Swissair fears grounding as clock ticks

Another grounding for Swissair could be in the offing Keystone

The collapsed national carrier, Swissair, fears a final grounding of its fleet as time runs out for a rescue deal and the winter schedule deadline approaches.

This content was published on October 18, 2001 - 15:00

"The winter flight planning should already have been in place," said a Swissair spokesman. "The longer it takes to get the financing in place, the more unlikely it becomes that we will be able to fly from October 28."

The airline needs to have its crew and equipment in place, book hotels for the crew, arrange refuelling and catering services, and above all have passengers to fill the seats.

The reservation office at Swissair remains open for anyone wanting to book a flight for after October 27 but the lines are quiet and in travel agencies around the world, Swissair flights do not feature on the Galileo and Amadeus reservations systems.

"If the financing came late next week then we probably will have to cancel a number of flights," the spokesman said.

Employee petition

Swissair employees on Thursday handed a petition to the government calling for state intervention to prop up the airline, which has been placed under protection from creditors. The petition, signed by 30,000 people, was launched two weeks ago.

It supports a partial rescue plan put forward by the banks, under which the regional airline, Crossair, would take over 26 long-haul and 26 short-haul flights run by Swissair, to form a new national airline.

The petition also demands support from banks cantonal authorities and says Swissair's former management should take on responsibility for the financial mess.

Government promised help

On Wednesday the Swiss government said it was willing to help rescue the national airline industry in the wake of the spectacular collapse of the Swissair Group, but made it clear that it would only do so if the private sector provided a large chunk of the funds required.

Officials from the federal government, local authorities, banks and business leaders were continuing talks behind closed doors to try and hammer out a plan ahead of a government imposed deadline next Monday.

"If there is a deal on Monday, it will already be difficult to get the flights organised in time. With every extra day it will become increasingly complicated," said a Swissair spokesman.

"There is a fear that we will not be ready in time and that there will be another grounding of the fleet, or at least part of it."

Swissair obtained protection from creditors on October 5 after the impact of the sharp drop in air travel since last month's attacks on the United States bowled over the financially frail group.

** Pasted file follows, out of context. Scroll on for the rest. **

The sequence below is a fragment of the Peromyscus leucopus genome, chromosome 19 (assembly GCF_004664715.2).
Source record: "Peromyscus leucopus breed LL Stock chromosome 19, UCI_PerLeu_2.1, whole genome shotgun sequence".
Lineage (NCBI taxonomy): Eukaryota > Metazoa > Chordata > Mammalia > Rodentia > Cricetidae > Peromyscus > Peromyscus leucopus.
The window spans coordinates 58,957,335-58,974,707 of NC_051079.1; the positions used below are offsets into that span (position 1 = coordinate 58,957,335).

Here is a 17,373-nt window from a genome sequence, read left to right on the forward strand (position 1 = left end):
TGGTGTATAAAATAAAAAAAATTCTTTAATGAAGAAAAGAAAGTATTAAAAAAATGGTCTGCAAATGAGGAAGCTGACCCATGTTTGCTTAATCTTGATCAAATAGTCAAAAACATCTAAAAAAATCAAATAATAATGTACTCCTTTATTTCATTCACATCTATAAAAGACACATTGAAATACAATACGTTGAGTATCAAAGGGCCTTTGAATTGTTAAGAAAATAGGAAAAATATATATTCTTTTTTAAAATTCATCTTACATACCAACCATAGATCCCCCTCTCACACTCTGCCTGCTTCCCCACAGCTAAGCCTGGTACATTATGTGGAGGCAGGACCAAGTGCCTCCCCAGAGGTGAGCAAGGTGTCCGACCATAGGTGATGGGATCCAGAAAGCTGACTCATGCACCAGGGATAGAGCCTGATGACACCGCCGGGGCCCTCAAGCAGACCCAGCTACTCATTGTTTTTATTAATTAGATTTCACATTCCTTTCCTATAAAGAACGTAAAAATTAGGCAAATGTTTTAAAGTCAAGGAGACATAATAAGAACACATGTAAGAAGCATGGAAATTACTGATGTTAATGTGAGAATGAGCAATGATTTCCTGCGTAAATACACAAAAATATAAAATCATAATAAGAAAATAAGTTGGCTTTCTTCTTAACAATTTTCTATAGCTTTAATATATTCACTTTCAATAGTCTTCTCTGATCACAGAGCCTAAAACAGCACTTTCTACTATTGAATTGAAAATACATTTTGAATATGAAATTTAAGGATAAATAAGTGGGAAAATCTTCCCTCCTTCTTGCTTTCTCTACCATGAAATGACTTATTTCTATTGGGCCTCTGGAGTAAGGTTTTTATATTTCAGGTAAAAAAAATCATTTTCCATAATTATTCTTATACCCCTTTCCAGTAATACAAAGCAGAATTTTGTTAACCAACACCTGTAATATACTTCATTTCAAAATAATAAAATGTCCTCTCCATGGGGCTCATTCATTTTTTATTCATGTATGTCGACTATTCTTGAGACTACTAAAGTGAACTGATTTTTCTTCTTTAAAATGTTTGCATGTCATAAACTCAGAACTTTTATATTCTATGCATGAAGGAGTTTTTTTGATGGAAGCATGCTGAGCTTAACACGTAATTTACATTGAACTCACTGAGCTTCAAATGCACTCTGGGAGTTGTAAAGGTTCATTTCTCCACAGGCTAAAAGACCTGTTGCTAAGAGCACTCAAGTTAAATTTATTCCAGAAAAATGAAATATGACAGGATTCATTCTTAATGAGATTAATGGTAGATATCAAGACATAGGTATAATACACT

Switzerland's two biggest banks, UBS and Credit Suisse Group, had sponsored a rescue package on October 1, which envisaged a transfer of some two-thirds of Swissair's airline operation to regional carrier Crossair.

As part of the deal, now totalling SFr1.5 billion ($915 million), the banks bought Swissair's 70.4 per cent stake in Crossair.

The government then stepped in with SFr450 million in emergency funds to get Swissair planes airborne again after the fleet was grounded for two days because it had no cash to pay for fuel or landing fees.

Phoenix from the ashes

But the race is now on to find some SFr4 billion to finance the ambitious rescue plan named "Operation Phoenix", with tens of thousands of jobs at Swissair and related export and tourism businesses riding on the outcome.

Under the plan, Crossair would take over two-thirds of the Swissair fleet in two stages - its European flights on October 28 and its intercontinental service by the end of March.

This scenario envisages Crossair needing to raise SFr2.2 billion in fresh capital while up to another SFr1.7 billion is needed to sustain Swissair's long distance flights until the end of March, while hundreds of millions more francs could be needed to finance thousands of layoffs.

However, Swissair said the airline did not need the money in cash right away.

"We think that in order to be able to fly we need a few hundred million francs as long as the state gives a guarantee for the remaining amount," the spokesman said.

This would let Swissair obtain services from suppliers on normal credit terms and would drastically reduce its need for cash. Under its current circumstances it has to pay up front.

But Swiss President Moritz Leuenberger said on Wednesday that the government was unwilling to bankroll the period between October and March if there was no private-sector financing deal in place by Monday for the enlarged Crossair.

Slots could go

Another problem facing the rescue plan is landing and takeoff rights. Swissair has so-called "grandfather rights" to hold onto its takeoff and landing slots at international airports and in Switzerland and elsewhere in Europe it does not see a difficulty in transferring them to Crossair.

But for long haul flights the Swiss have to be able to convince the local airports and authorities that Crossair is the new flag carrier, otherwise the slots will revert to the airports' pool and Crossair will have to go to the back of the queue.

Tight situation for other subsidiaries

Swissair Group also includes information technology unit Atraxis, caterer Gate Gourmet, airport retailer Nuance, maintenance group SR Technics and ground handling unit Swissport.

These units are not under protection from creditors but their liquidity is tight due to the plight of the parent and primary customer.

"We live day to day. The cash situation is getting tighter as time goes on," said a spokesman with SR Technics. "But more important than the cash is that we get news on whether Swissair will fly next week and to what extent."

swissinfo with agencies

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